Delta planer depth setting
#6
  
I work in a community workshop (makerspace), and just set the blades on a Delta RC-33 (I'm pretty sure that's the model number) 13" planer. 

Sort of long story: It was not planing well, and a machine repair expert set the blades. The next day, one of our users was planing, and said the machine went 'haywire'. (I'm suspicious of the particular user - longer story there.) Two of the blades had come loose. The repair guy couldn't come back for health reasons, but let us borrow the jig, and two of us set the blades, tightening them really well, and the planer is now operating properly.

Before returning the jig, and concerned about the repair guy's availability, I measured the key dimensions, in particular the height of the step between where it sits on the 3"-diameter head, and where it contacts the knife edge. I took a feeler gauge, and the step height is about 0.020" +/-0.002". In other forums, for this planer, I've found bigger numbers, ranging from 0.035" to 0.060" for the knife height above the head. Can anyone explain the discrepancy?

I've attached two photos of the jig.


Attached Files Image(s)
   
   
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#7
  Re: Delta planer depth setting by tedrussell (I work in a communit...)
I believe the cutting edge of the blade rests against the pin. The pin orientates the blade in relation to the blade rotation because the blade is at an angle in the head so that the cutter will have a shear angle  For instance on a hand plane the shear angle is 45 degrees. Everything that a person grinds away is only the relief angle. 

 The springs under the blade raises the blades up against the top of you setting gauge thus establishing the cutting edge in relation to the cutter head. The importance of this is, if the cutting edge is to high or to low it effects the setting of the pressure and feed rollers. To high and the outfeed roller will not grab properly and to low and the knives will not take out the marks from the spiral infeed roller.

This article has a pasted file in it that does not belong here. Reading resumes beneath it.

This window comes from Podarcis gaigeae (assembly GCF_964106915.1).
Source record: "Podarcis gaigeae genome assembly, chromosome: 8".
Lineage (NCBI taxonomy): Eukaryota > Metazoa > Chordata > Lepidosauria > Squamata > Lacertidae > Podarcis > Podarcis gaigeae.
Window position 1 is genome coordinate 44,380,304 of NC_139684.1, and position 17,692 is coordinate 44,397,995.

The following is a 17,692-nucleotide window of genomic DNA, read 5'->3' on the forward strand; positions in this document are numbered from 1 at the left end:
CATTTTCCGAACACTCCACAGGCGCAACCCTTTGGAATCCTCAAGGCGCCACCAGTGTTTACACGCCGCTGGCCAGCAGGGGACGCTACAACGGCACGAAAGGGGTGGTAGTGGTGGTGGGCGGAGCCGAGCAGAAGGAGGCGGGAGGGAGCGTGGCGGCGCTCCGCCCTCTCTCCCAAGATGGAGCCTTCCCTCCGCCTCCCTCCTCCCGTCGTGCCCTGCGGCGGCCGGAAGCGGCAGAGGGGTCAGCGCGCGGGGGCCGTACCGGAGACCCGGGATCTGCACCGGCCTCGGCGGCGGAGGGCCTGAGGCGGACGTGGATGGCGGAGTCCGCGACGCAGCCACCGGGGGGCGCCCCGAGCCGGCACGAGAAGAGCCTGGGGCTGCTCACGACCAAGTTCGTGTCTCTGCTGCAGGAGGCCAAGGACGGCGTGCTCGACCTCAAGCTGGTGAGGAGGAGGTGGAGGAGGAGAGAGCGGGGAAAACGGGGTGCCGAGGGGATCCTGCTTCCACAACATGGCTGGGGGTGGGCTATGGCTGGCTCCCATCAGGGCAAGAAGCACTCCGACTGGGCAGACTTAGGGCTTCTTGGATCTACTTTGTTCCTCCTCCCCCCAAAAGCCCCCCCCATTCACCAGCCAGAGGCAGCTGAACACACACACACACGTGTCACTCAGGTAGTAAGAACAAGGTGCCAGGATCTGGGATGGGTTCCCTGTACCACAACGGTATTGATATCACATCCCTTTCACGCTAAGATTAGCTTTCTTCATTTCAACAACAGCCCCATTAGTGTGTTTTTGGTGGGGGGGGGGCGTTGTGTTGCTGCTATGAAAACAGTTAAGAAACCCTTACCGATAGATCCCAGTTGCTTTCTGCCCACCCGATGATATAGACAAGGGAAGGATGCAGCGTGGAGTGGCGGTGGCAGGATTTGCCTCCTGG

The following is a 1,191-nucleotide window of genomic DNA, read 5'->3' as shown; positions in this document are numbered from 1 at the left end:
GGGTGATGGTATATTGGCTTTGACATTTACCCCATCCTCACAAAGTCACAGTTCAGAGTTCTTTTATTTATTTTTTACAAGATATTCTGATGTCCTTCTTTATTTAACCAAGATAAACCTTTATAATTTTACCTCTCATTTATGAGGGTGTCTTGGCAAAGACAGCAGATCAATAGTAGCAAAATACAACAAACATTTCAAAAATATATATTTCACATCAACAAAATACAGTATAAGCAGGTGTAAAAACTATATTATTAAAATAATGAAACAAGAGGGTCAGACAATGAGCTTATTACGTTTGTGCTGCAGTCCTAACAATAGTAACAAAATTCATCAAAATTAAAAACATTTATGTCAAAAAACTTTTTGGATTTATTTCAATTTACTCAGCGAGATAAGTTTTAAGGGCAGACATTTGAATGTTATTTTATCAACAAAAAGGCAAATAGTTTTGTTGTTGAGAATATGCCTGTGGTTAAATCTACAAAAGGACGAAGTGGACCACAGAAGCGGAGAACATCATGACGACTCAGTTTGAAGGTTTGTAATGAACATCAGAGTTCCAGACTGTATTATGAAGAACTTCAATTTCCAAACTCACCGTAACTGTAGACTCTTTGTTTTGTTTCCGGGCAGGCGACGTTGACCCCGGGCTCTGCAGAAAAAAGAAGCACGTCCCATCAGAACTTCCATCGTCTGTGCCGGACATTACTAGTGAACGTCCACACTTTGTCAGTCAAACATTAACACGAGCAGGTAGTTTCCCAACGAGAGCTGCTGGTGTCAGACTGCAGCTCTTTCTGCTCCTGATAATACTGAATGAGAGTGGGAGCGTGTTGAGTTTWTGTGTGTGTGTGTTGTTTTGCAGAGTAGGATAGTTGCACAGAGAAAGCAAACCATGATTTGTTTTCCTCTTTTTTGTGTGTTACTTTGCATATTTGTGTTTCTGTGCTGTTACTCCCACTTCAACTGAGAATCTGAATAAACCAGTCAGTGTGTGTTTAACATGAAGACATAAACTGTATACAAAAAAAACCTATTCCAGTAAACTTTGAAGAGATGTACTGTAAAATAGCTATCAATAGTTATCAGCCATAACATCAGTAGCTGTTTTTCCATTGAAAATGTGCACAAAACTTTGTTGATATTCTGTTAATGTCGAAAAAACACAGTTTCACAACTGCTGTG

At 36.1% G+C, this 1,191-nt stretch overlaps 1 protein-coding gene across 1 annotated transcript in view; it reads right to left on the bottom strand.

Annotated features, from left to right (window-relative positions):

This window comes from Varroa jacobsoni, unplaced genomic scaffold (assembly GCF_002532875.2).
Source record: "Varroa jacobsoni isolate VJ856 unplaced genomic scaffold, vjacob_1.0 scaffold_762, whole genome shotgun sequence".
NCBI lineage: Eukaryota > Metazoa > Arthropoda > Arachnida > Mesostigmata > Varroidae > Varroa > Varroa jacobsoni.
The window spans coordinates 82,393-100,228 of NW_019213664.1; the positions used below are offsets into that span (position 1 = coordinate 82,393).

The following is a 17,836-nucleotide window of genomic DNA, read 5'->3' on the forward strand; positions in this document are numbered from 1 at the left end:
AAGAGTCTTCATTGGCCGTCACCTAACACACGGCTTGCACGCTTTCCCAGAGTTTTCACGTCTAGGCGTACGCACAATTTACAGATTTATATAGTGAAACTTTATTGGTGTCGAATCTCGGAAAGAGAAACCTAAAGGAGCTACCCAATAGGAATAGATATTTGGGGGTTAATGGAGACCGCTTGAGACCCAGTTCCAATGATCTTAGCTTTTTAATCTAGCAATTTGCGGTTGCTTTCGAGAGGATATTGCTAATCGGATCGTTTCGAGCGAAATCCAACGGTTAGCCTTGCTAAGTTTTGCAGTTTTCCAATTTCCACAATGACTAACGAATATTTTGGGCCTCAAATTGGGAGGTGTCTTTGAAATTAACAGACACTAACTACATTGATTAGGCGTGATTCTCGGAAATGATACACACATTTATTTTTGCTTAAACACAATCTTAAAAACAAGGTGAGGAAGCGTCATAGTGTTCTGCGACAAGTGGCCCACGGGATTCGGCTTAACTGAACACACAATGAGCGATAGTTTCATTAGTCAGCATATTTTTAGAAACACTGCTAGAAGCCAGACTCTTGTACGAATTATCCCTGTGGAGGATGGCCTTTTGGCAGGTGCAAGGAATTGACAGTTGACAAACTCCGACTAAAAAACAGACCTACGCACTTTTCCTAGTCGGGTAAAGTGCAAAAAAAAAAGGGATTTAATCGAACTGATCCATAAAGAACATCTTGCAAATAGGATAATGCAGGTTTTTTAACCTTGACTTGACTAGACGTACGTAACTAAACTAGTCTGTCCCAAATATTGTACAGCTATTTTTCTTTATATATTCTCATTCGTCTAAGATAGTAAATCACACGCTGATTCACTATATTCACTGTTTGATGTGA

The real problem with that planner is the blades will move as the gibes are tightened, The twisting action of the screws will overcome the springs pressure and the knives can go out of level with the head..

The one thing I feel is the most important is you datum  ( a datum is a surface, line, plain or feature assumed to be prefect  it doesn't have a tolerance but everything is referenced from it.) Is the bed of the machine and not the cutter head. So board thickness id determined by the distance the cutting edge is from the planner bed.  if the cutting edge is at an angle then there will be different thicknesses from one side to the other. If one blade is closser the the bed than the others then one blade will do all the work and when it is dull the planner will stop working  and you will get garbage out of it. 

Even if the knives are prefect to the cutter head, my question is: what if the cutter head is out of parallel with the bed of the machine.

Anyway I have this machine and I use this tool and I rough set the knives I try to set all three knives within .002 total indicator runout  and then I the other side until all the cutters are parallel to the bed and within .002 indicator run out.

That way all three knives take the same amount off on every cut and I can send a 2 inch wide piece through on one side and a 2 inch wide piece through on the other side and they will be the same thickness. It is my go to planner and I only put in fresh blades  one a year or year and a half.

This is what I use.

   

Tom